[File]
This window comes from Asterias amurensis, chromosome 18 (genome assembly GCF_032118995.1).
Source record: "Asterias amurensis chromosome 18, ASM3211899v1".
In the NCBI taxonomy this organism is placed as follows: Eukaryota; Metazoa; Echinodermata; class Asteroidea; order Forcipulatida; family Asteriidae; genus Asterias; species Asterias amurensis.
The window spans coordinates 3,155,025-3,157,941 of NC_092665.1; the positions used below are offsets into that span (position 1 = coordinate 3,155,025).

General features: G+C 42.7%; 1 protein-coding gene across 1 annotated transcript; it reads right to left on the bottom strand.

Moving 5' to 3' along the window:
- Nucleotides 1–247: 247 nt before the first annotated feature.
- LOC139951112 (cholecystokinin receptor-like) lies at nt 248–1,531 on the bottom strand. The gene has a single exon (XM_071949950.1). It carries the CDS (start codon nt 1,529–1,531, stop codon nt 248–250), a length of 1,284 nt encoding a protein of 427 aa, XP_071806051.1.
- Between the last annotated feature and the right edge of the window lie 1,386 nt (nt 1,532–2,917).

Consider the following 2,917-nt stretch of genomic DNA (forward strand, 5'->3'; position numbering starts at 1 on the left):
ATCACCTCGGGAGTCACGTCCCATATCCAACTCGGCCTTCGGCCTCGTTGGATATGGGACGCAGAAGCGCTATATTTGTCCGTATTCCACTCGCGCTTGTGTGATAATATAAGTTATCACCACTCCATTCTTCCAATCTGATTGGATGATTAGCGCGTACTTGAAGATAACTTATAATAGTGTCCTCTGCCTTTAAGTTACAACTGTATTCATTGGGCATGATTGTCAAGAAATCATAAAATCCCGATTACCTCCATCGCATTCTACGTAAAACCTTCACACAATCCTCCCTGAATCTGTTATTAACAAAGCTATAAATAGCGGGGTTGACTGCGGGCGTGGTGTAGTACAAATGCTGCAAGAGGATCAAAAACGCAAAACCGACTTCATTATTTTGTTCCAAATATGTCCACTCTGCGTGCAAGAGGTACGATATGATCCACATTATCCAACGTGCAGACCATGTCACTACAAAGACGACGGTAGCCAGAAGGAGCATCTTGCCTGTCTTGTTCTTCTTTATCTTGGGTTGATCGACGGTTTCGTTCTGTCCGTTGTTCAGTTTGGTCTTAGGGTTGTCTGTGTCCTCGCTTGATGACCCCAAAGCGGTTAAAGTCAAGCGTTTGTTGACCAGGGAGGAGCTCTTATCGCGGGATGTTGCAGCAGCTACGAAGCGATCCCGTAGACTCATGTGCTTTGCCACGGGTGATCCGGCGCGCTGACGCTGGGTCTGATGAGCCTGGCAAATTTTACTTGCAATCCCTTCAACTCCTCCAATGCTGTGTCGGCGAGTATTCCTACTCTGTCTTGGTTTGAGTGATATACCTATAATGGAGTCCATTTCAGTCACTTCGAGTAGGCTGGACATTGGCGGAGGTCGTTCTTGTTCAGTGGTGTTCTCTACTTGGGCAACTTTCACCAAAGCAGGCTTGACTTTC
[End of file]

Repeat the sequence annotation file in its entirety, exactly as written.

This window comes from Asterias amurensis, chromosome 18 (genome assembly GCF_032118995.1).
Source record: "Asterias amurensis chromosome 18, ASM3211899v1".
In the NCBI taxonomy this organism is placed as follows: Eukaryota; Metazoa; Echinodermata; class Asteroidea; order Forcipulatida; family Asteriidae; genus Asterias; species Asterias amurensis.
The window spans coordinates 3,155,025-3,157,941 of NC_092665.1; the positions used below are offsets into that span (position 1 = coordinate 3,155,025).

General features: G+C 42.7%; 1 protein-coding gene across 1 annotated transcript; it reads right to left on the bottom strand.

Moving 5' to 3' along the window:
- Nucleotides 1–247: 247 nt before the first annotated feature.
- LOC139951112 (cholecystokinin receptor-like) lies at nt 248–1,531 on the bottom strand. The gene has a single exon (XM_071949950.1). It carries the CDS (start codon nt 1,529–1,531, stop codon nt 248–250), a length of 1,284 nt encoding a protein of 427 aa, XP_071806051.1.
- Between the last annotated feature and the right edge of the window lie 1,386 nt (nt 1,532–2,917).

Consider the following 2,917-nt stretch of genomic DNA (forward strand, 5'->3'; position numbering starts at 1 on the left):
ATCACCTCGGGAGTCACGTCCCATATCCAACTCGGCCTTCGGCCTCGTTGGATATGGGACGCAGAAGCGCTATATTTGTCCGTATTCCACTCGCGCTTGTGTGATAATATAAGTTATCACCACTCCATTCTTCCAATCTGATTGGATGATTAGCGCGTACTTGAAGATAACTTATAATAGTGTCCTCTGCCTTTAAGTTACAACTGTATTCATTGGGCATGATTGTCAAGAAATCATAAAATCCCGATTACCTCCATCGCATTCTACGTAAAACCTTCACACAATCCTCCCTGAATCTGTTATTAACAAAGCTATAAATAGCGGGGTTGACTGCGGGCGTGGTGTAGTACAAATGCTGCAAGAGGATCAAAAACGCAAAACCGACTTCATTATTTTGTTCCAAATATGTCCACTCTGCGTGCAAGAGGTACGATATGATCCACATTATCCAACGTGCAGACCATGTCACTACAAAGACGACGGTAGCCAGAAGGAGCATCTTGCCTGTCTTGTTCTTCTTTATCTTGGGTTGATCGACGGTTTCGTTCTGTCCGTTGTTCAGTTTGGTCTTAGGGTTGTCTGTGTCCTCGCTTGATGACCCCAAAGCGGTTAAAGTCAAGCGTTTGTTGACCAGGGAGGAGCTCTTATCGCGGGATGTTGCAGCAGCTACGAAGCGATCCCGTAGACTCATGTGCTTTGCCACGGGTGATCCGGCGCGCTGACGCTGGGTCTGATGAGCCTGGCAAATTTTACTTGCAATCCCTTCAACTCCTCCAATGCTGTGTCGGCGAGTATTCCTACTCTGTCTTGGTTTGAGTGATATACCTATAATGGAGTCCATTTCAGTCACTTCGAGTAGGCTGGACATTGGCGGAGGTCGTTCTTGTTCAGTGGTGTTCTCTACTTGGGCAACTTTCACCAAAGCAGGCTTGACTTTC